The mayor's office in Inukjuak reports that the killer whales trapped under a sheet up ice seemed have reached safety. The whales vanished this morning from the hole they used for air. Winds shifted overnight creating a passageway to open water six miles away. Though, locals still fear that the whales might get caught elsewhere. To help ease their minds, locals hired a helicopter to scan the area for signs of the pod. The whales have so far not been spotted and it is believed that the whales safely escaped harm.
Twelve killer whales have been trapped under a bed of ice in Quebec's Far North and have gathered around a single opening in the water about the size of a pickup truck in a desperately attempt to get oxygen, reports the Montreal Gazette.
Mayor Peter Inukpuk pleaded with the Canadian government to send an icebreaker as soon as possible to help the whales, who have been trapped since Tuesday, find their way back to open waters. The Department of Fisheries and Oceans is sending officials to evaluate the situation.
"Fisheries and Oceans Canada is assessing the situation and are exploring every possible option, but will only be in a position to determine what - if anything - can be done once our specialists arrive on site," spokesman Frank Stanek said in a statement.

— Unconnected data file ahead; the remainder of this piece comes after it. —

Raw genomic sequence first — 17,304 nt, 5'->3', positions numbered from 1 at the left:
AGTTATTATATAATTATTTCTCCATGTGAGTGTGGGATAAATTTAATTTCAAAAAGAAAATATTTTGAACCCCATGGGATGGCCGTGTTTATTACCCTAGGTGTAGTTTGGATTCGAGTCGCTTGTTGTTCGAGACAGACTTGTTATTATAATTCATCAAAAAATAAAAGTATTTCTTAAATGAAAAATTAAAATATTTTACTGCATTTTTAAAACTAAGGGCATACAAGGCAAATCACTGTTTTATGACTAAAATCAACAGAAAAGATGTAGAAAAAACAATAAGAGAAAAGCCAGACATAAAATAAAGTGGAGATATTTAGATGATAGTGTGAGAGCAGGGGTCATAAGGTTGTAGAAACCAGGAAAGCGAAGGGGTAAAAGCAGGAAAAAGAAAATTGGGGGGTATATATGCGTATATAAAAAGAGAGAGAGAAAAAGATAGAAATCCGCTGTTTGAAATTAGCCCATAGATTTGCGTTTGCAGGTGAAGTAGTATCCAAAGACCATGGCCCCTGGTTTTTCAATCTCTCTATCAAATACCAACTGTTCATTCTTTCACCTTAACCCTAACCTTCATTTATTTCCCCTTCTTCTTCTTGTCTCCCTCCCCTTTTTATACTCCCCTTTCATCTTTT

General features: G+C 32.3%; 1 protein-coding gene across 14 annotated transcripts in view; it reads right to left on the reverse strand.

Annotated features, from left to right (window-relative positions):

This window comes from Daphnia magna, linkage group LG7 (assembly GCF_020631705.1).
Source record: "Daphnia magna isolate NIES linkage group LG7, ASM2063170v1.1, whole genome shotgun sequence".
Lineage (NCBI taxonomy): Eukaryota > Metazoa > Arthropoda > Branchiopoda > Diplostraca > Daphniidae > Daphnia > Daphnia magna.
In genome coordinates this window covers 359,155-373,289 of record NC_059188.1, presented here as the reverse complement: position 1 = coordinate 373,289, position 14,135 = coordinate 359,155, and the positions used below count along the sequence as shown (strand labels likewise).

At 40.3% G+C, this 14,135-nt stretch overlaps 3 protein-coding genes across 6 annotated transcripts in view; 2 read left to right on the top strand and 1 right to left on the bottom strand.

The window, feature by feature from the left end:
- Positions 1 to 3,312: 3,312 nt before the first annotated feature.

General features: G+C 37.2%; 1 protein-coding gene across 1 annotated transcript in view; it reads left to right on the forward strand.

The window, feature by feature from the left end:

The community is praying that Mother Nature will get the whales out safely if it is impossible for the government to help. An icebreaker could cost the federal government millions and there is no guarantee that it will make it to the whales in time.
A hunter first spotted the pod of killer's at the hole on the eastern shore of the Hudson Bay. Authorities believe that the whales got trapped in the ice as temperatures dropped in the area and boxed them in and as temperatures continue to decrease, their breathing hole is getting smaller.